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For my ds, 10 was the age that he became tolerant of the things he's most sensitive to. He still won't put his face all the way under water but he held still for an entire haircut with clippers for the first time this spring. Used to have to just sort of snip here and there over the course of a few days to give him a haircut. He took over doing his own nails pretty young (maybe age 5 or even 4?) and was pretty OCD about them for a while. I had to do them while he was both nursing and sleeping when he was really young. I forget when he started liking baths. He didn't like them as an infant  or as a toddler but he wasn't actually anxious about them (except as an infant when he didn't like not feeling held firmly). 


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Old 08-10-2012, 09:54 AM
 
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My daughter hated having her teeth brushed at that age.  And still now hates for me to brush her hair.  My tactic the whole time has been, 'You do it yourself first, and then I'll check it over and do any touch ups if you need them".  And I lowered my expectations and would only "touch up" if there was a big snarl in her hair, or if she barely touched her teeth and it had been a few days.  Also, I'd let her "touch up" my teeth while I "touched up" hers. 

 

That "you do it first, then let me check it over" has worked pretty well for many things with her, come to think of it. 

 

I'll just throw out a couple other ideas in case one works.  Instead of baths, can you do a stand up bath where there's no plugged tub, or get a shower wand so the water is only on/on him/used when absolutely necessary?  let him use the wand as much as possible. 

 

Nail clipping, I'd let him try to file his nails on his own and then you "touch up".  


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Old 08-10-2012, 10:19 AM - Thread Starter
 
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My daughter hated having her teeth brushed at that age.  And still now hates for me to brush her hair.  My tactic the whole time has been, 'You do it yourself first, and then I'll check it over and do any touch ups if you need them".  And I lowered my expectations and would only "touch up" if there was a big snarl in her hair, or if she barely touched her teeth and it had been a few days.  Also, I'd let her "touch up" my teeth while I "touched up" hers. 

 

That "you do it first, then let me check it over" has worked pretty well for many things with her, come to think of it.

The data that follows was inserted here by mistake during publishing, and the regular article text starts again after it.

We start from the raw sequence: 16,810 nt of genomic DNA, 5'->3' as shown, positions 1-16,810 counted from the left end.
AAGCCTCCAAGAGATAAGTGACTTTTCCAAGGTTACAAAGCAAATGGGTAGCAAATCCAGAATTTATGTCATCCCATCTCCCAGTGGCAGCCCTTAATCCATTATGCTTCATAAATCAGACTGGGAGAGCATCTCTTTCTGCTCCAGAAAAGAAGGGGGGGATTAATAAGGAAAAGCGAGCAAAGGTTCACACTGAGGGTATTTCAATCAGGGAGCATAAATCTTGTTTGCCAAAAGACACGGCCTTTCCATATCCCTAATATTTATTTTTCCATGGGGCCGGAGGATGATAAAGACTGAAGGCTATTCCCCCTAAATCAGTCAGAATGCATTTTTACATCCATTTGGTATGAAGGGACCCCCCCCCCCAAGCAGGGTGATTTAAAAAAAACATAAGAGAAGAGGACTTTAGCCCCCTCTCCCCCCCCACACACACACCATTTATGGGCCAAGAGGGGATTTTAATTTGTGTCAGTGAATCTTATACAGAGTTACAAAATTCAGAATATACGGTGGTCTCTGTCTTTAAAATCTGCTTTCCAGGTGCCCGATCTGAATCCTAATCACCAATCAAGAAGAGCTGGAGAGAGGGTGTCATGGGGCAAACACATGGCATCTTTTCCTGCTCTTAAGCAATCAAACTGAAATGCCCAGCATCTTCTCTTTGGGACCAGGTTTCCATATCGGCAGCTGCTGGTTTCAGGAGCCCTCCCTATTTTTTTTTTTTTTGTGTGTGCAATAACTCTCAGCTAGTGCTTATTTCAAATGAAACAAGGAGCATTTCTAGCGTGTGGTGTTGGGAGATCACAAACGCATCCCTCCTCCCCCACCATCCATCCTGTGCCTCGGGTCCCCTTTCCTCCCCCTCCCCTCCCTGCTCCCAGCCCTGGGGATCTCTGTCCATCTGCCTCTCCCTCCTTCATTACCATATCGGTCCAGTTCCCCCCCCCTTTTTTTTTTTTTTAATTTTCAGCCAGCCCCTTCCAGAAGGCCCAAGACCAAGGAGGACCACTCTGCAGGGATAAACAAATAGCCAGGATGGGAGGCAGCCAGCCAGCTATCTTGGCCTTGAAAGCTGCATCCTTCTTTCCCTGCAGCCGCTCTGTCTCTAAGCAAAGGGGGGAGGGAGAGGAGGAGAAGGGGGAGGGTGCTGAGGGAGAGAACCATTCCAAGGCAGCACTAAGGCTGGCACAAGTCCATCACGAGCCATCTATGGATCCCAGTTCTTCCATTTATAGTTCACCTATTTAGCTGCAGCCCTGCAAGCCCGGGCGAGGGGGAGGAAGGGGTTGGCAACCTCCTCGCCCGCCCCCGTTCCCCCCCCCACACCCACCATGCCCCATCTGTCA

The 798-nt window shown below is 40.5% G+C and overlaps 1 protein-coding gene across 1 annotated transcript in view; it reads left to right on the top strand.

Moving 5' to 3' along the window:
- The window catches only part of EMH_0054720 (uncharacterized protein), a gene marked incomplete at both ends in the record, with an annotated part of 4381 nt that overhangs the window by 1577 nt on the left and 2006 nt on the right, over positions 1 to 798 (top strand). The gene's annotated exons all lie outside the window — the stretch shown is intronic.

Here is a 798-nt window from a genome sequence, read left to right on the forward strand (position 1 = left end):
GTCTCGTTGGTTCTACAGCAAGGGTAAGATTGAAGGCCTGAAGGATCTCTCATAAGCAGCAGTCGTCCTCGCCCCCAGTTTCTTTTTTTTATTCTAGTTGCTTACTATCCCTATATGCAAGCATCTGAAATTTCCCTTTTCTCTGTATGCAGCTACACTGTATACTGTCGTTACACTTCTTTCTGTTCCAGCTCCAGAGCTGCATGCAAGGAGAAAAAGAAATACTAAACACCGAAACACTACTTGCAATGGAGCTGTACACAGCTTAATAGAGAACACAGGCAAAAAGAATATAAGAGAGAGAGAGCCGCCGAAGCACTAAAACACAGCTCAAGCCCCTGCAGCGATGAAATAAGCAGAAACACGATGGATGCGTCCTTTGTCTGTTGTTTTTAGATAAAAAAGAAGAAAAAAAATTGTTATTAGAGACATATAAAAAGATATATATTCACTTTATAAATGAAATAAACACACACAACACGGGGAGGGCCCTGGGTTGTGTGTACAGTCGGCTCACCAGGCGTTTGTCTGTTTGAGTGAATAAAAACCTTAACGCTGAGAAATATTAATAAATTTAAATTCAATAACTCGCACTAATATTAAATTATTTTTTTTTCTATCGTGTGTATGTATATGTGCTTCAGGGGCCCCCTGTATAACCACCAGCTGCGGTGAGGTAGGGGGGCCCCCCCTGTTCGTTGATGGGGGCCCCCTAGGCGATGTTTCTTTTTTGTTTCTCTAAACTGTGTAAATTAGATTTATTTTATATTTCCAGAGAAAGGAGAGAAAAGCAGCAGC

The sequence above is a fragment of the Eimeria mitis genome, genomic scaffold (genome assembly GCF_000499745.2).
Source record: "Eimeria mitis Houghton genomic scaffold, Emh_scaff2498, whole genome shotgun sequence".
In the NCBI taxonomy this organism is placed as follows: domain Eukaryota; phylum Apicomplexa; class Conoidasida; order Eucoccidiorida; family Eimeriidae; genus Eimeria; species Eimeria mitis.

I'll just throw out a couple other ideas in case one works.  Instead of baths, can you do a stand up bath where there's no plugged tub, or get a shower wand so the water is only on/on him/used when absolutely necessary?  let him use the wand as much as possible. 

 

Nail clipping, I'd let him try to file his nails on his own and then you "touch up".  

 

 

Thanks! As I mentioned, the tooth brushing just magically got easy literally from one day to the next, about 2 months ago. It was one of the best things ever and I have no idea what happened! biggrinbounce.gif

He definitely insists on doing it himself and then I touch-up after, making a big game out of it and he lets me. He also has about six toothbrushes to choose from which helps, and I always buy new ones that I see that he'd like so we now have a stash for later too.

 

We have seriously tried everything with bathing and it is just tough. He also hates, HATES being naked (this is new, maybe for the last 4-5 months) so I literally get him in the bath with me, fully or partially clothed, and then gradually remove his clothes (I have found if I'm already in the tub he can lean on me and sit on my lap at first and it helps him relax. I then get out once he is ok). I find if I try to get him nekkie before, he freaks out and never calms down, whereas if we leave at least his shirt on, then he can manage. He protests as I lift him in, but it never lasts more than maybe 10 seconds and then he relaxes and gets distracted. He loves water play actually, and once he gets in there I have a hard time getting him out! It's weird! Hair washing is impossible and he screams like a banshee. We got one of those visor thingys that prevents water from running into his eyes and ears but that also freaks him out and he refuses to let us hold it on his head. So his hair only gets washed maybe every 2-3 weeks and it is like bloody murder.